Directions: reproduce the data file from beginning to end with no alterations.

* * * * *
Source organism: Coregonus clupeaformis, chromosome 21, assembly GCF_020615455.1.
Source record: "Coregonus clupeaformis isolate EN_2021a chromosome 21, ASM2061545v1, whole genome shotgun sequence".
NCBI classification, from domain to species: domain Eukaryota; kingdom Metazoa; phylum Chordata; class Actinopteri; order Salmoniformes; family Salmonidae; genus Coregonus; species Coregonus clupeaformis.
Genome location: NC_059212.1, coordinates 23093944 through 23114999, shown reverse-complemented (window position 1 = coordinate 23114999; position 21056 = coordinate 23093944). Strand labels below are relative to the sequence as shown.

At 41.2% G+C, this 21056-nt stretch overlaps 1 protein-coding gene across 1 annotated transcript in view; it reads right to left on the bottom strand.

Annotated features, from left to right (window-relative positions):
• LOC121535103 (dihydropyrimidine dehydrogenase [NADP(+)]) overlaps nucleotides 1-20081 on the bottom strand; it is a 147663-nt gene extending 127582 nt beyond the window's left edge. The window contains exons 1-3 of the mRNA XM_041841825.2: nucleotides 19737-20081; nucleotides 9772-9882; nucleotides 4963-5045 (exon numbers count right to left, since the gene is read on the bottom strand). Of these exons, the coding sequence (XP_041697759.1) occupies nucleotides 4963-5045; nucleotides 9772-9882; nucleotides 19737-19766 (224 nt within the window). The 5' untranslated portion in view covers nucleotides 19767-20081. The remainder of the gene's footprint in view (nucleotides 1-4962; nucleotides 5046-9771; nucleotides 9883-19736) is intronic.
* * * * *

Source organism: Coregonus clupeaformis, chromosome 21, assembly GCF_020615455.1.
Source record: "Coregonus clupeaformis isolate EN_2021a chromosome 21, ASM2061545v1, whole genome shotgun sequence".
NCBI classification, from domain to species: domain Eukaryota; kingdom Metazoa; phylum Chordata; class Actinopteri; order Salmoniformes; family Salmonidae; genus Coregonus; species Coregonus clupeaformis.
Genome location: NC_059212.1, coordinates 23093944 through 23114999, shown reverse-complemented (window position 1 = coordinate 23114999; position 21056 = coordinate 23093944). Strand labels below are relative to the sequence as shown.

At 41.2% G+C, this 21056-nt stretch overlaps 1 protein-coding gene across 1 annotated transcript in view; it reads right to left on the bottom strand.

Annotated features, from left to right (window-relative positions):
• LOC121535103 (dihydropyrimidine dehydrogenase [NADP(+)]) overlaps nucleotides 1-20081 on the bottom strand; it is a 147663-nt gene extending 127582 nt beyond the window's left edge. The window contains exons 1-3 of the mRNA XM_041841825.2: nucleotides 19737-20081; nucleotides 9772-9882; nucleotides 4963-5045 (exon numbers count right to left, since the gene is read on the bottom strand). Of these exons, the coding sequence (XP_041697759.1) occupies nucleotides 4963-5045; nucleotides 9772-9882; nucleotides 19737-19766 (224 nt within the window). The 5' untranslated portion in view covers nucleotides 19767-20081. The remainder of the gene's footprint in view (nucleotides 1-4962; nucleotides 5046-9771; nucleotides 9883-19736) is intronic.